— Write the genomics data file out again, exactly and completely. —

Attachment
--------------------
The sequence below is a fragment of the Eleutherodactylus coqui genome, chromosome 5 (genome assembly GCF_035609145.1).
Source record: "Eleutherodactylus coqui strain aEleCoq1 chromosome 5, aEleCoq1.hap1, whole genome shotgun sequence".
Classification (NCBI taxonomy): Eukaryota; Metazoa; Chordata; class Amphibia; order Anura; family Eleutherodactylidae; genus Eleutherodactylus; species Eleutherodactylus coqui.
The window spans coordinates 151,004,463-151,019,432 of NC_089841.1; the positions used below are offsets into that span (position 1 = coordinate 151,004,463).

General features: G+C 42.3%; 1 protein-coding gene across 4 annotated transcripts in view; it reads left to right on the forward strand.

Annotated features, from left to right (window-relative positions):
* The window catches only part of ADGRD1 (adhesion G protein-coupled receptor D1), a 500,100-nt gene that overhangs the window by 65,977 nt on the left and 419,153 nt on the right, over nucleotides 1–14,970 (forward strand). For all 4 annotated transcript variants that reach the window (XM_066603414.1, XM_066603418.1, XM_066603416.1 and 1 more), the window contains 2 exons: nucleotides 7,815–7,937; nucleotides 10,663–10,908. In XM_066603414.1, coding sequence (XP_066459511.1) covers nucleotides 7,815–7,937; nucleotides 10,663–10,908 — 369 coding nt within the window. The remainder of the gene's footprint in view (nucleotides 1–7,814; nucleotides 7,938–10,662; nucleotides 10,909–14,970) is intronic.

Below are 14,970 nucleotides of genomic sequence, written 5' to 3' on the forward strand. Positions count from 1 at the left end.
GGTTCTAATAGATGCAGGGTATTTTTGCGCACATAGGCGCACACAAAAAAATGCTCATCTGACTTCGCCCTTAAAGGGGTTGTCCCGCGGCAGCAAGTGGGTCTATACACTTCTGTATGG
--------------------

The sequence below is a fragment of the Eleutherodactylus coqui genome, chromosome 5 (genome assembly GCF_035609145.1).
Source record: "Eleutherodactylus coqui strain aEleCoq1 chromosome 5, aEleCoq1.hap1, whole genome shotgun sequence".
Classification (NCBI taxonomy): Eukaryota; Metazoa; Chordata; class Amphibia; order Anura; family Eleutherodactylidae; genus Eleutherodactylus; species Eleutherodactylus coqui.
The window spans coordinates 151,004,463-151,019,432 of NC_089841.1; the positions used below are offsets into that span (position 1 = coordinate 151,004,463).

General features: G+C 42.3%; 1 protein-coding gene across 4 annotated transcripts in view; it reads left to right on the forward strand.

Annotated features, from left to right (window-relative positions):
* The window catches only part of ADGRD1 (adhesion G protein-coupled receptor D1), a 500,100-nt gene that overhangs the window by 65,977 nt on the left and 419,153 nt on the right, over nucleotides 1–14,970 (forward strand). For all 4 annotated transcript variants that reach the window (XM_066603414.1, XM_066603418.1, XM_066603416.1 and 1 more), the window contains 2 exons: nucleotides 7,815–7,937; nucleotides 10,663–10,908. In XM_066603414.1, coding sequence (XP_066459511.1) covers nucleotides 7,815–7,937; nucleotides 10,663–10,908 — 369 coding nt within the window. The remainder of the gene's footprint in view (nucleotides 1–7,814; nucleotides 7,938–10,662; nucleotides 10,909–14,970) is intronic.

Below are 14,970 nucleotides of genomic sequence, written 5' to 3' on the forward strand. Positions count from 1 at the left end.
GGTTCTAATAGATGCAGGGTATTTTTGCGCACATAGGCGCACACAAAAAAATGCTCATCTGACTTCGCCCTTAAAGGGGTTGTCCCGCGGCAGCAAGTGGGTCTATACACTTCTGTATGG